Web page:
Why would anybody doubt this before looking into the matter? That sort of attitude makes no sense at all to me. Why would it be in any way surprising to find sexist elements in Emerson's work on gender, or antisemitic elements in Steiner's work on Jews, alongside anti-sexist and philosemitic ones?
           

          "I see the same problem with building a charge of racism and anti-
          Semitism in the case of Steiner. Smearing, as we have seen, is
          certainly possible. A scholarly, well-thought out, defendable case.
          Nah."
           
           
          Smearing is only successful with incompetent readers. If Steiner's work really were completely free of antisemitic elements, then Steiner's fans would have nothing to worry about, for the very same reason that I have nothing to worry about when silly accusations of forgery are made. As for a scholarly, well-thought out, defensible case that encompasses both the philosemitic and antisemitic strands within Steiner's work, that is what my latest article attempts to provide. The journal submission process takes some time, and the manuscript is currently under consideration for next year, so it will be a while -- assuming they accept it at all -- before it is published. Once that happens, I encourage anybody who considers themselves a Steiner scholar to descend upon it, angry and upset, to your hearts' content.
           
          Until then, I recommend taking a second look at the arguments I have put forth on this list over the past two months.
           
          And now I must truly run away, fast as I can, before my lying, forging, mistranslating, misquoting, professor-impersonating, card-catalogue-and-dust-jacket-reading past catches up with me at last and dooms me to reincarnate in a lower racial form. Anybody who would like to can reach me at pstauden@....
           
          Thanks for hosting me,
           
           
          Peter Staudenmaier
           
           
           
           
           
           




           

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        • winters_diana
          ... What is absolute nonsense? My claim that a lot of people study racism, that it is a common theme in art and literature, that many people have spent their
          Message 4 of 10 , Apr 29, 2004
            I wrote:

            >Just curious, Tarjei, is anyone who studies racism in a particular
            >setting in depth, or at length, "obsessed" and in need of a shrink?
            >This would include thousands of historians, anthropologists,
            >sociologists, journalists, psychologists, activists, politicians,
            >travel and biography writers, literary critics, poets and
            >songwriters and performers.

            Tarjei replied:

            > Absolute nonsense without rhyme or reason.

            What is absolute nonsense? My claim that a lot of people study
            racism, that it is a common theme in art and literature, that many
            people have spent their lives obsessed with racism - you don't think
            that's true? Perhaps I did not explain this well. Do you disagree
            that many people study racism? Or do you mean it is absolute
            nonsense for these people to do this? A sociologist who studies race
            for instance is wasting their time? Just clarify what you meant -
            please? and don't blow me off like Deborah.
            Diana
          • dottie zold
            Peter: And now I must truly run away, fast as I can, before my lying, forging, mistranslating, misquoting, professor-impersonating, card-
            Message 5 of 10 , Apr 30, 2004
              Peter:
              And now I must truly run away, fast as I can, before my lying,
              forging, mistranslating, misquoting, professor-impersonating, card-
              catalogue-and-dust-jacket-reading past catches up with me at last and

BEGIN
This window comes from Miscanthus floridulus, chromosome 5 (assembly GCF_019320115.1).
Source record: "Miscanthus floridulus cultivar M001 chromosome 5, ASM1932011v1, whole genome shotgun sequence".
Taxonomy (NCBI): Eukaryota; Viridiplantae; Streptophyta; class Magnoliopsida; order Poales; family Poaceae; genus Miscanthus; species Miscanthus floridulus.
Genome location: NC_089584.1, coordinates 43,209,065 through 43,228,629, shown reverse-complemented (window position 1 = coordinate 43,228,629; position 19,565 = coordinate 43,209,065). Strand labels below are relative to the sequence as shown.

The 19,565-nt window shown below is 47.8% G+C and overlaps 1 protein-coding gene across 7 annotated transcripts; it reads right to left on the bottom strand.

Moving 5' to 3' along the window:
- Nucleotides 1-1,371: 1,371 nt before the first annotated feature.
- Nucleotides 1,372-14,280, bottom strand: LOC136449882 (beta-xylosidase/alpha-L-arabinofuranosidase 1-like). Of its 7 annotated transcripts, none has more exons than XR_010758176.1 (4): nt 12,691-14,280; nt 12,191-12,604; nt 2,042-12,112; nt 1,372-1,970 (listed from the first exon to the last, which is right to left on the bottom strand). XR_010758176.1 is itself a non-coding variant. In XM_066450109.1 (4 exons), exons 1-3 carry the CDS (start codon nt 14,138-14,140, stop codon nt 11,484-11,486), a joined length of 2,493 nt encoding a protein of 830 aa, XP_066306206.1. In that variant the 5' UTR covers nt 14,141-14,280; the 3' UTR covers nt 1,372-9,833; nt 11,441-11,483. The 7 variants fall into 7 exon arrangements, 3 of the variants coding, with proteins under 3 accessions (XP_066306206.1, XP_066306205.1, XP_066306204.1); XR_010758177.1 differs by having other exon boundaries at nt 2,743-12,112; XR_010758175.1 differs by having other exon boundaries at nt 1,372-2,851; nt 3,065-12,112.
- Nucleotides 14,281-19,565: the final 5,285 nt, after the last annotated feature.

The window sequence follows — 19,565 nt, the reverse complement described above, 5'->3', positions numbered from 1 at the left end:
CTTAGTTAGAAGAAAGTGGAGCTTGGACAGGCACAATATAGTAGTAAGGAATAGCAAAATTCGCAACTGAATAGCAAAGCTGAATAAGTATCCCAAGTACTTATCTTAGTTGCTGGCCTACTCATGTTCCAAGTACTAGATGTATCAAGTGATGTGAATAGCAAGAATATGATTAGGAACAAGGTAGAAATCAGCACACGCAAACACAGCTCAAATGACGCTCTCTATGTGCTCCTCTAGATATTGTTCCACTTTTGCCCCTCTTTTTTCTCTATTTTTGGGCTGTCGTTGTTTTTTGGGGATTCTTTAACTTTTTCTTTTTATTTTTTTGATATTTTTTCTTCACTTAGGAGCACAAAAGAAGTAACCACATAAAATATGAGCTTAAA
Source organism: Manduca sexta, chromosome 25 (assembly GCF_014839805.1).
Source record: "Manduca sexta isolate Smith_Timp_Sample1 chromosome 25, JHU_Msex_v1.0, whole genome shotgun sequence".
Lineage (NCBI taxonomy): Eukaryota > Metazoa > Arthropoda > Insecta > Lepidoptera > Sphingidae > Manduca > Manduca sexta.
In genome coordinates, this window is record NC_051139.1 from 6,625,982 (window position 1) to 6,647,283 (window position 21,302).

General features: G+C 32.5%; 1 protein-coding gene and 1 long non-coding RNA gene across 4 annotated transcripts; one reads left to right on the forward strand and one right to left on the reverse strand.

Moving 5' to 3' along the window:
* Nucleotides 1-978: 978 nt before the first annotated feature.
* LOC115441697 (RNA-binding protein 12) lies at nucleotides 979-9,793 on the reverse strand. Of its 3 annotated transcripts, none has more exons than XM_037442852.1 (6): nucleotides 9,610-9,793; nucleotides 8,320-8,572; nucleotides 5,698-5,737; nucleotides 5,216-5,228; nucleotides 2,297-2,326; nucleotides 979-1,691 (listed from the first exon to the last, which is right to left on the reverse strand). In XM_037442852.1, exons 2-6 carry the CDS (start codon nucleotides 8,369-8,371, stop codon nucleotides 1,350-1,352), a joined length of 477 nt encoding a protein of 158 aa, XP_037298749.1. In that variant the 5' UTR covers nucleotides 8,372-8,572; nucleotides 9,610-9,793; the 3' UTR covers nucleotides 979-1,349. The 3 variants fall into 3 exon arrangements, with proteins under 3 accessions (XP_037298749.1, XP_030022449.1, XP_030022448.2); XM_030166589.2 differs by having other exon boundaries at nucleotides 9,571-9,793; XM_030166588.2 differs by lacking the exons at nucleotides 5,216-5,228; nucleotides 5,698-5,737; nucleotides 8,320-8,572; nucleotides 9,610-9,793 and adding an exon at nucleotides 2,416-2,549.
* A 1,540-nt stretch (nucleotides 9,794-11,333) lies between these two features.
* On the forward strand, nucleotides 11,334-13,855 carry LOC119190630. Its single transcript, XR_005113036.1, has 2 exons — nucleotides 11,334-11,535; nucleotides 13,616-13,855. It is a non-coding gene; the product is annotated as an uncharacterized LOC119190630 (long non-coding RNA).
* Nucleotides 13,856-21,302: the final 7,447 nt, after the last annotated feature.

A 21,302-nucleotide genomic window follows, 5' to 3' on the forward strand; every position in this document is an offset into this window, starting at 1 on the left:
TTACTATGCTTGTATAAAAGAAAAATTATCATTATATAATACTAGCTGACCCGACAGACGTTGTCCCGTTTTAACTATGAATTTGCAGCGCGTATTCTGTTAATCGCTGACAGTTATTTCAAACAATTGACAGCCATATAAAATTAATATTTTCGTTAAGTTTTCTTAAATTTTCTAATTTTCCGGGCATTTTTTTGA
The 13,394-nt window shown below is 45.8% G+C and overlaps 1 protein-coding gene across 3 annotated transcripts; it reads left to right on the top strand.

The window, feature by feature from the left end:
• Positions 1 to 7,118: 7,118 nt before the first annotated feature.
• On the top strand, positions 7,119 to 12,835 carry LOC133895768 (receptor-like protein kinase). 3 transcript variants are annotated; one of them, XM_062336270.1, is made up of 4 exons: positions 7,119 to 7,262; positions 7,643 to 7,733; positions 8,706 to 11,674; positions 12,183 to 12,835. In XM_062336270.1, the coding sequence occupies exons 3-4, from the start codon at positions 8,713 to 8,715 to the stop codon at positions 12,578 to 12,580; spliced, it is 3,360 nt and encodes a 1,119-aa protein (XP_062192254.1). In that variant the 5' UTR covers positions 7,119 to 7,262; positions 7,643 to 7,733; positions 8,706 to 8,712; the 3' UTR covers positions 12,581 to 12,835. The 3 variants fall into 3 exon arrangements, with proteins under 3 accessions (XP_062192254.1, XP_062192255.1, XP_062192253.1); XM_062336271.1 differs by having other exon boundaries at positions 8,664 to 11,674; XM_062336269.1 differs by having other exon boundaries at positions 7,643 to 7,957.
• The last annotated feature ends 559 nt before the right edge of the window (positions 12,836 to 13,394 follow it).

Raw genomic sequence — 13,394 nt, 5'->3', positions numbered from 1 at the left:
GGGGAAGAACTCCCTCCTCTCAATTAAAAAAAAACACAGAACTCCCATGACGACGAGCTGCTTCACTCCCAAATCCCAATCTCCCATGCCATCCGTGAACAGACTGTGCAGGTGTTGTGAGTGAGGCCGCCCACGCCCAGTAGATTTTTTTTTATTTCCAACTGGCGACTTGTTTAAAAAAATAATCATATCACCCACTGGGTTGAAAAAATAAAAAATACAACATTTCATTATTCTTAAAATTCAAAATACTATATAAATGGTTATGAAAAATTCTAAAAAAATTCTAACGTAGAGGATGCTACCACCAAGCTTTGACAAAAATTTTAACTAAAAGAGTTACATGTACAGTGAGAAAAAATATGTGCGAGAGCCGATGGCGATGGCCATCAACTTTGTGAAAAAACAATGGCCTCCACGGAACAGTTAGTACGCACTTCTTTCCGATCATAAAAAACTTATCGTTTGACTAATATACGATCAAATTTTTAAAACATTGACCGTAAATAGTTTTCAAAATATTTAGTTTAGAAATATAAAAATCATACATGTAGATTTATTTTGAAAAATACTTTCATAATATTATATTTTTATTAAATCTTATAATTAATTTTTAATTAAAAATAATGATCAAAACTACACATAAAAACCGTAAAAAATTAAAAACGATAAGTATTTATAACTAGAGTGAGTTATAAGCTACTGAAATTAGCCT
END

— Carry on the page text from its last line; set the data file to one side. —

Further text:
dooms me to reincarnate in a lower racial form.

              What a last scoop to show how truly Peter has no idea of what he
              speaks when discoursing on the Doctor: reicarnating into a lower
              racial form because he disagrees with the Doctors students. What a
              flabbergabber.

              We all serve the end goal of evolution, every single last one of us.
              What looks like it might be against what others say many times is the
              catalyst towards the place we need to be going. And that is the
              Doctors teachings as well. That however doesn't mean we lie down and
              take it rather it requires that all those involve take part. We are
              all a part of a bigger brotherhood than we could possibly imagine.
              Mr. Staudenmaier stands right there with us. May the differences fall
              away and we realize in this time our true brotherhood where the ties
              that bind cannot be broken in any which way or loose.

              In regards to the Doctors's students reading and ranting over his
              future writings as Peters hopes, I say lets not give him the devils
              due. We all reap what we sow whether we think we are fighting the
              good fight or the bad fight. Best we be about the Fathers business
              than to be caught up with Screwtapes Uncle. And on all sides.

              Sincerely,
              Dottie
            • Tarjei Straume
              ... There is no use trying to make PS allegations against anthroposophy legitimate by suggesting similarities with normal authors and researchers. Forget it.
              Message 6 of 10 , Jun 30, 2004
                At 04:30 30.04.2004, Diana wrote:

                >What is absolute nonsense? My claim that a lot of people study
                >racism, that it is a common theme in art and literature, that many
                >people have spent their lives obsessed with racism - you don't think
                >that's true?

                There is no use trying to make PS' allegations against anthroposophy
                legitimate by suggesting similarities with normal authors and researchers.
                Forget it.

                It has nothing whatsoever to do with "studying racism in a particular". It
                has to do with redefining words like "racism" and projecting it where there
                is none, for years and years. That's what's obsessive and perhaps pathological.

                It is hopeless trying to suggest that PS is in big company here. Face it:
                he isn't.


                Tarjei
                http://uncletaz.com/